“The War On Talent” Generates Lots Of War Stories

I’ve written nearly 115 columns for Talent Zoo since 2002, but no column has received as many comments as The War On Talent has. (Scroll all the way down the column and you can read them).
The frustration among job seekers, and even Creative Directors seeking talent, is palpable. One person wrote to me about an agency giving her a basic skills test:

The test was an hilarious math quiz clearly geared for ten year olds. Using Google, I searched out the provider of the test, and its history. It had been designed to weed out high school students looking for fast food jobs and for postal workers lacking high school degrees, to test the soundness of their GED level. Apparently, this agency’s HR head had been an easy sell for this testing company.
I ignored the test.
I began to get nasty emails and phone calls from the HR lady: Why haven’t you taken our test! it is required or ELSE!


I also got a response from one agency HR person, who said, in part:

One, you probably have no idea how many resumes come in from just one posting online and 90% of them are completely unqualified for the position (one reason i personally despise job boards.) Just sifting through the myriad of resumes from a SINGLE posting on a SINGLE board is a fulltime job, and unfortunately not every resume can be answered. Especially when the majority of the applicants have completely disregarded the requirements of the job. If it says you must have XYZ experience, that is a requirement of the job – no ifs ands or buts. We dont make those rules, that’s just how it is.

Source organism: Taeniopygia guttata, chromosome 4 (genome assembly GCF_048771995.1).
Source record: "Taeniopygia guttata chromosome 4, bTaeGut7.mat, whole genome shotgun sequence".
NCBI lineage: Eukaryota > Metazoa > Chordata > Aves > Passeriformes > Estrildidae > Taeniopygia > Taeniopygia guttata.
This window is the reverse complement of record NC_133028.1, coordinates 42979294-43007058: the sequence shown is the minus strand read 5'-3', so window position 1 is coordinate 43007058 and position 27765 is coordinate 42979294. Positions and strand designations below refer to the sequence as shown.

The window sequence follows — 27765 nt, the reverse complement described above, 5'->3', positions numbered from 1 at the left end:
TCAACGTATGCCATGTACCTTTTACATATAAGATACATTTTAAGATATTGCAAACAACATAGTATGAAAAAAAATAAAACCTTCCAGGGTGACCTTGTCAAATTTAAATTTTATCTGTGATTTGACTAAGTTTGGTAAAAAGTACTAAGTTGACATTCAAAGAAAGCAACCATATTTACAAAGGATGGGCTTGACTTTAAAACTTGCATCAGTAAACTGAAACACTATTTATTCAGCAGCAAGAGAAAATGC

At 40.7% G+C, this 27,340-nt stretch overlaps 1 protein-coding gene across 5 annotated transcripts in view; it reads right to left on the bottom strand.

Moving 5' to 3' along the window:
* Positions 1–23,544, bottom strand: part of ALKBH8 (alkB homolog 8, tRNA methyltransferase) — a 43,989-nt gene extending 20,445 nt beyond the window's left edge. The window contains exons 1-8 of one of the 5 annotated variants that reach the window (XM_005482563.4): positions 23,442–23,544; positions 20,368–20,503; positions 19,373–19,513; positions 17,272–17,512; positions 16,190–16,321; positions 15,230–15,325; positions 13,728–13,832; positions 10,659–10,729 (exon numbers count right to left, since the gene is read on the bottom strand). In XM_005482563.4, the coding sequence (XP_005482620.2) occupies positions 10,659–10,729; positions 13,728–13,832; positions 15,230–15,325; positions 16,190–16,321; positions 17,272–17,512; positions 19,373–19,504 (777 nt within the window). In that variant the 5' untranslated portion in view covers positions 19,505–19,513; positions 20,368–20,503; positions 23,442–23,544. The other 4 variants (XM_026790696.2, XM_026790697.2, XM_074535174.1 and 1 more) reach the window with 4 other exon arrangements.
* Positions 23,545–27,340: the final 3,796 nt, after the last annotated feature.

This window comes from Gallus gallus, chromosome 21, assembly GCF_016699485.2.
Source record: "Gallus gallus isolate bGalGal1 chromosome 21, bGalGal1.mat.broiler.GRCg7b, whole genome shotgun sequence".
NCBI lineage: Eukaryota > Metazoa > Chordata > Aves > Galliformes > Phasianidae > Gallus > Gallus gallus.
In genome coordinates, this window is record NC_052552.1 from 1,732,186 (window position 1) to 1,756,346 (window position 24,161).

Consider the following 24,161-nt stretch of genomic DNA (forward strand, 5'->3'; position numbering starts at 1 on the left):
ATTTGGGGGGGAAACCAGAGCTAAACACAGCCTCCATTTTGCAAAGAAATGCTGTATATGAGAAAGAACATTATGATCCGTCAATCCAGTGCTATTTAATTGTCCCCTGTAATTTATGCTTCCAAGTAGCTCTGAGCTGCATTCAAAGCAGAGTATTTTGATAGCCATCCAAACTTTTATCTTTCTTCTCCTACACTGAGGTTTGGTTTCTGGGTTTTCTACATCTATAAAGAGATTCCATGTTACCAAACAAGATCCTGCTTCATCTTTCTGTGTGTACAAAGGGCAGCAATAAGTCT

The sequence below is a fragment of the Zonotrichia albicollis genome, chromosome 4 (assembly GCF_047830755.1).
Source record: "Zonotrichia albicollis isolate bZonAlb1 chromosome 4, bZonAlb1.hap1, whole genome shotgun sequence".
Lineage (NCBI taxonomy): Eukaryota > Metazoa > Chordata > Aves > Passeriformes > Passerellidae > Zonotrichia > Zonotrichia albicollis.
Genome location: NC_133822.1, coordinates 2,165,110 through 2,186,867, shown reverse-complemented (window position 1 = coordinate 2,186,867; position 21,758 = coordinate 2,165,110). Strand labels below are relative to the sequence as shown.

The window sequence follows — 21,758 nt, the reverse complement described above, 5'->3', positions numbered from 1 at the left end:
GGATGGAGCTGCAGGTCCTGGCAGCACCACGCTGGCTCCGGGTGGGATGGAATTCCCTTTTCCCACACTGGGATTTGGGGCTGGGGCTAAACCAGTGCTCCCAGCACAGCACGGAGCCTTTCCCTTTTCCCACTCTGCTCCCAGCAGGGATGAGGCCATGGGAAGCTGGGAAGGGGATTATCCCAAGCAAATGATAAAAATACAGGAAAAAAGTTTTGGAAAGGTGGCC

It’s clear this is a major problem in the advertising industry. And it’s not going to get any better.

About Dan Goldgeier

Blogging on AdPulp since 2005, Dan Goldgeier is a Seattle-based freelance copywriter with experience at advertising agencies across the U.S. He is a graduate of the Creative Circus ad school, and currently teaches at Seattle's School of Visual Concepts. In addition, he is a regular columnist for TalentZoo.com. Dan published the best of his TalentZoo.com columns in a book entitled View From The Cheap Seats: A Broader Look at Advertising, Marketing, Branding, Global Politics, Office Politics, Sexual Politics, and Getting Drunk During a Job Interview. Look for it on Amazon in paperback and e-book editions.

Comments

  1. Too many agencies don’t know how to spot talent when said talent falls outside of their limited “scope up” view.
    The best shops already know who they want to hire so if you’re not on their incestuous short list, you can forget about being taken seriously by their gatekeepers. No matter what you bring to their precious table.
    You’d think creative companies would be creative, or open minded at the very least, when it comes to finding outstanding staff. But, like any fraternal organization, dues must be paid and the old ways honored.